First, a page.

• DomainName: Provide the name of the domain where the node is added.
    • VMName: Provide the name of the VM.
    • VSwitchCreation: = Select $true if an external VSwitch creation is needed, $false if already created
    • VSwitchName: Provide the name of the Virtual Switch.

    Screenshot showing second set of variables in the Powershell script

    As an example:

    • NodeName: ‘AZSHCINODE001’
    • DomainName: ‘azshci.local’
    • VMName: ‘ArcJS-VM1’
    • VSwitchCreation: $false
    • VSwitchName: ‘Internet-vSwitch’
  3. Environment variables to onboard the VM to Azure Arc

    • subID: Provide the subscriptionID
    • appID: Provide the Service Principal ApplicationID
    • secret: Provide the Service Principal Secret
    • tID: Provide the tenantID
    • rgroup: Provide the Resource Group Name
    • location: Provide the Region

    Screenshot showing third set of variables in the Powershell script

    As an example:

    • subID: “XXXXXXXX-XXXX-XXXX-XXXX-XXXXXXXX”
    • appID: “XXXXXXXX-XXXX-XXXX-XXXX-XXXXXXXX”
    • secret: “XXXXXXXXXX”
    • tID: “XXXXXXXX-XXXX-XXXX-XXXX-XXXXXXXX”
    • rgroup: “arc-vms-rg”
    • location: “West Europe”
  • After editing the variables, to run the script open PowerShell as an administrator, navigate to the script folder and run:

    .\azstack_hci_vm_deploy.ps1
    

    Note: The script takes some minutes to deploy, specially during the .VHDX download

    Screenshot showing the download of the VHDX file

    Note: You’ll be asked to provide the credentials for accessing your host server. If prompted with any other authorization requests (CredSSP, networking related, etc), please answer Yes to all of them.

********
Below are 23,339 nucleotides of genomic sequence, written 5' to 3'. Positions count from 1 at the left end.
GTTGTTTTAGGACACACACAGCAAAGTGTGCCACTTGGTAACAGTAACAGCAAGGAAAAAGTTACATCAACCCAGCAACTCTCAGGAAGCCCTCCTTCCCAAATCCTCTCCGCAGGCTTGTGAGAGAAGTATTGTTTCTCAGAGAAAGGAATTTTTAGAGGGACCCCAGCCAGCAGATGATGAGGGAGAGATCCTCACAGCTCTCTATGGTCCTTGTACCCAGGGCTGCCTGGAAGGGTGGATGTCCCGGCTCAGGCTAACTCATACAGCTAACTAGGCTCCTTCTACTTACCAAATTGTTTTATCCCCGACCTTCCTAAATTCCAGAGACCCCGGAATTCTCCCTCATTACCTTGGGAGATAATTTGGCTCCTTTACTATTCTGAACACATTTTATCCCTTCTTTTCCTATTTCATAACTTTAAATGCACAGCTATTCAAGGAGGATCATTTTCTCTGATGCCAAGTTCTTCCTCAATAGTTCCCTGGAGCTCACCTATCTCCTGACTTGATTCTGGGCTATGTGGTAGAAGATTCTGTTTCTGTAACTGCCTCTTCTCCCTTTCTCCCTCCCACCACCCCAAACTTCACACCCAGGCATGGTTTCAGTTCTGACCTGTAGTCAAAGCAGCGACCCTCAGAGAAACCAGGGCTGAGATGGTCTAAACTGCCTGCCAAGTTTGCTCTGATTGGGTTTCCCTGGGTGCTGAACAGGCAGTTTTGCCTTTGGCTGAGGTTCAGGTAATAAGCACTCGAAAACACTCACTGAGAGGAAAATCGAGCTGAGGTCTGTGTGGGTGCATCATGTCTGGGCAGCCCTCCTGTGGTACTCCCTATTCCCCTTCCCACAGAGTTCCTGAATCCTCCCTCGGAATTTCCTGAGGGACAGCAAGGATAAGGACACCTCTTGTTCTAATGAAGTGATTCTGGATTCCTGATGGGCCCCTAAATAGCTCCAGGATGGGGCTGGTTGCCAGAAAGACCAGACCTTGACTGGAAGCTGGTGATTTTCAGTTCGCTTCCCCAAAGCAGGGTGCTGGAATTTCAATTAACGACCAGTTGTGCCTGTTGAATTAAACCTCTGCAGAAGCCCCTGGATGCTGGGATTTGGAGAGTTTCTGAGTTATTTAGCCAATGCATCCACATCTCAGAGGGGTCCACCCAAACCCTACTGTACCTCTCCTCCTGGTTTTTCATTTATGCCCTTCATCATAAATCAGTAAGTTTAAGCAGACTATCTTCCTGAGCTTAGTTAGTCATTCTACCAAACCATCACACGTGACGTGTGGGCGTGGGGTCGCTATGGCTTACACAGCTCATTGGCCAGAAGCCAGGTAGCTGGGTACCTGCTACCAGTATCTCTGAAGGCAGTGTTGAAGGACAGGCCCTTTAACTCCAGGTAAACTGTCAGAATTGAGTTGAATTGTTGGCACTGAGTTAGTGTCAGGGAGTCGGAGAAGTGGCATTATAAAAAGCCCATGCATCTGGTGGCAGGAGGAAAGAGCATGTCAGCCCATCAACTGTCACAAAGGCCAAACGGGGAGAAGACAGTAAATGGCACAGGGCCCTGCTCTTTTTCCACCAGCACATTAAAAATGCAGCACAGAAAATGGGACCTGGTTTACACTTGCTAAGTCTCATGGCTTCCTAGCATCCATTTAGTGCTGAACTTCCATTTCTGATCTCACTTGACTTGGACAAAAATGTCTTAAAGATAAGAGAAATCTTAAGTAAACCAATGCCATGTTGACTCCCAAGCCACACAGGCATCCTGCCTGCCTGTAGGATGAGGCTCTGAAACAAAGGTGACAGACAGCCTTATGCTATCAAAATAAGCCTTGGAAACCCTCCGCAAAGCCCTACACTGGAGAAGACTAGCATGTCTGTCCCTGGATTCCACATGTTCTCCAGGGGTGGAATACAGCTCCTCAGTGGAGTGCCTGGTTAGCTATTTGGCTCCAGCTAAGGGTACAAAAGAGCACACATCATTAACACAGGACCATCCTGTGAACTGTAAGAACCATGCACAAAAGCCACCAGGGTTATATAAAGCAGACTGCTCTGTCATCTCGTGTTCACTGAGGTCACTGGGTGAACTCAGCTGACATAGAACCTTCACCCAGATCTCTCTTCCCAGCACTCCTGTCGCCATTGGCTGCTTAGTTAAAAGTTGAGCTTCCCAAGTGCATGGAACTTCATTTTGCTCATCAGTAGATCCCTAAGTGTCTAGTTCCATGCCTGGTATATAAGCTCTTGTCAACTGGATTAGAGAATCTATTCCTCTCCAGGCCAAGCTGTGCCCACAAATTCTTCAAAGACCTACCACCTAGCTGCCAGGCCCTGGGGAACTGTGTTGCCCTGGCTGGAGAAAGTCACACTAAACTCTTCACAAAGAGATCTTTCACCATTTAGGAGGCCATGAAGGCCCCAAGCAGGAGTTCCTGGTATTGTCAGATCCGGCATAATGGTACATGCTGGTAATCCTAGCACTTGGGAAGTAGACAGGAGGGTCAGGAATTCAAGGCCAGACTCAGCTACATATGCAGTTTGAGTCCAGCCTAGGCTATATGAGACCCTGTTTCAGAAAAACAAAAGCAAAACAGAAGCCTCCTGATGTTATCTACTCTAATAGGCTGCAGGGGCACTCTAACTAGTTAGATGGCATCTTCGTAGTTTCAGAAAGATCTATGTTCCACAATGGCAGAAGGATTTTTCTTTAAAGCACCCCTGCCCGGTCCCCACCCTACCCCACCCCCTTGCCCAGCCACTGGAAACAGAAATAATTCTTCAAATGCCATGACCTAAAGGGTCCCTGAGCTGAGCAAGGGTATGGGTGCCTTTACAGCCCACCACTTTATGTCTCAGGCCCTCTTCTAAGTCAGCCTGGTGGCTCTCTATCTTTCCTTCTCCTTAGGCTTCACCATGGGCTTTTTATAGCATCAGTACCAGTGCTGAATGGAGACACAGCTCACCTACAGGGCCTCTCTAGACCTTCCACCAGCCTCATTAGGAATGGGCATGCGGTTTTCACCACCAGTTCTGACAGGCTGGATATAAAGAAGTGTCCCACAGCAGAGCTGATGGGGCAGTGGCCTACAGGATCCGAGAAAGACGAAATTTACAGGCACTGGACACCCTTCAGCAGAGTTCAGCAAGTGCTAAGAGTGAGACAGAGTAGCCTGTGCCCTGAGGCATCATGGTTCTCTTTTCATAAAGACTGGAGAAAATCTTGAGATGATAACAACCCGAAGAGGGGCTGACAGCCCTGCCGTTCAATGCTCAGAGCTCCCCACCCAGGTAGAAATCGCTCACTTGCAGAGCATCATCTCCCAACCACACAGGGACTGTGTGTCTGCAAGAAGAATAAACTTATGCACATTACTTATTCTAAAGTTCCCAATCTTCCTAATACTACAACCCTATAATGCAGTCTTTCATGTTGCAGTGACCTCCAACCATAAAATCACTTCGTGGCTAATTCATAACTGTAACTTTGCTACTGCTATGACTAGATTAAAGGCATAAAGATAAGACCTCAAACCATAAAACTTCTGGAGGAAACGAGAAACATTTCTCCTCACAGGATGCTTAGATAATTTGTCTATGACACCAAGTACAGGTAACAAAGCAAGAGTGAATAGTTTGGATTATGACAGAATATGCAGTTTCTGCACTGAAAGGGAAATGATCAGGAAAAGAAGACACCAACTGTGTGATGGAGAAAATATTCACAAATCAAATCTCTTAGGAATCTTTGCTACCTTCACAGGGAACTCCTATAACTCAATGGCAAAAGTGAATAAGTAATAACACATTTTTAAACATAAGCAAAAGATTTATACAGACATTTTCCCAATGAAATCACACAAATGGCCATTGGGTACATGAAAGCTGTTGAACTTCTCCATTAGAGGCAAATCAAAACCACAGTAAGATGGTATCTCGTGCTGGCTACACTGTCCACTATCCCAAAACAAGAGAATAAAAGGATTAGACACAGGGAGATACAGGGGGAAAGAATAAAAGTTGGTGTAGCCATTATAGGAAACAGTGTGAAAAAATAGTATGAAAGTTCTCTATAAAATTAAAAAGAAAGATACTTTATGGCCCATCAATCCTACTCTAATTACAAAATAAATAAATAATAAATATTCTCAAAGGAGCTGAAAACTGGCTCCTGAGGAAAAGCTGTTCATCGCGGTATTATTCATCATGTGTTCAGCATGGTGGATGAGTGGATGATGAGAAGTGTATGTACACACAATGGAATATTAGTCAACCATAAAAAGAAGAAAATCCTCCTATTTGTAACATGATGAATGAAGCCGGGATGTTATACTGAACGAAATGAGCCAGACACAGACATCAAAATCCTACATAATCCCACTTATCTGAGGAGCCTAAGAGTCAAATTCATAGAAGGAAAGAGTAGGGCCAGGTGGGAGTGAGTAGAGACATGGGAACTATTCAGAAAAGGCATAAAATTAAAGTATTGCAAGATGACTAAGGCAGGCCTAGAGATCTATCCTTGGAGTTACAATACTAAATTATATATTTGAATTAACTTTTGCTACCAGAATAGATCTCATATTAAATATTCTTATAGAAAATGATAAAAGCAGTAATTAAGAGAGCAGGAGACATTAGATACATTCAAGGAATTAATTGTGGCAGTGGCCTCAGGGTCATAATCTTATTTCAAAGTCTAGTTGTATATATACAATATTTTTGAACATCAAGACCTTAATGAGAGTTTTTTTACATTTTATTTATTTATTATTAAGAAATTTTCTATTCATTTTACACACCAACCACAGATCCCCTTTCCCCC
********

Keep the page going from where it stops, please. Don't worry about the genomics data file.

Screenshot showing the credentials prompt

  • Once the script run has finished, the output will look like the following:

    Screenshot showing the installation completed!

  • From the Windows Admin Center, you can see as well the VM created:

    Screenshot showing the VM in WAC!

  • The Windows Virtual Machine created in Azure Stack HCI will be projected as a new Azure Arc-enabled Server resource.

    Screenshot showing Arc-enabled Server

Delete the deployment

The most straightforward way is to delete the Azure Arc-enabled server resource via the Azure Portal, just select the cluster and delete it.

Screenshot showing how to delete Azure Arc-enabled server resource

To delete the Windows Virtual Machine on Azure Stack HCI run the below command in the management server:

$VMName = 'Provide the VM name'
$NodeName = 'Provide the node name'
$DomainName = 'Provide the domain name'

$CustomCred = Get-Credential
$s = New-PSSession -ComputerName "$NodeName.$DomainName" -Credential $CustomCred -Authentication Credssp 

Invoke-Command -Session $s -ScriptBlock{
    
    Stop-VM -Name $using:VMName
    Get-VMHardDiskDrive -VMName $using:VMName | Remove-VMHardDiskDrive
    Get-VM -Name $using:VMName -ComputerName $using:NodeName | Remove-VM

}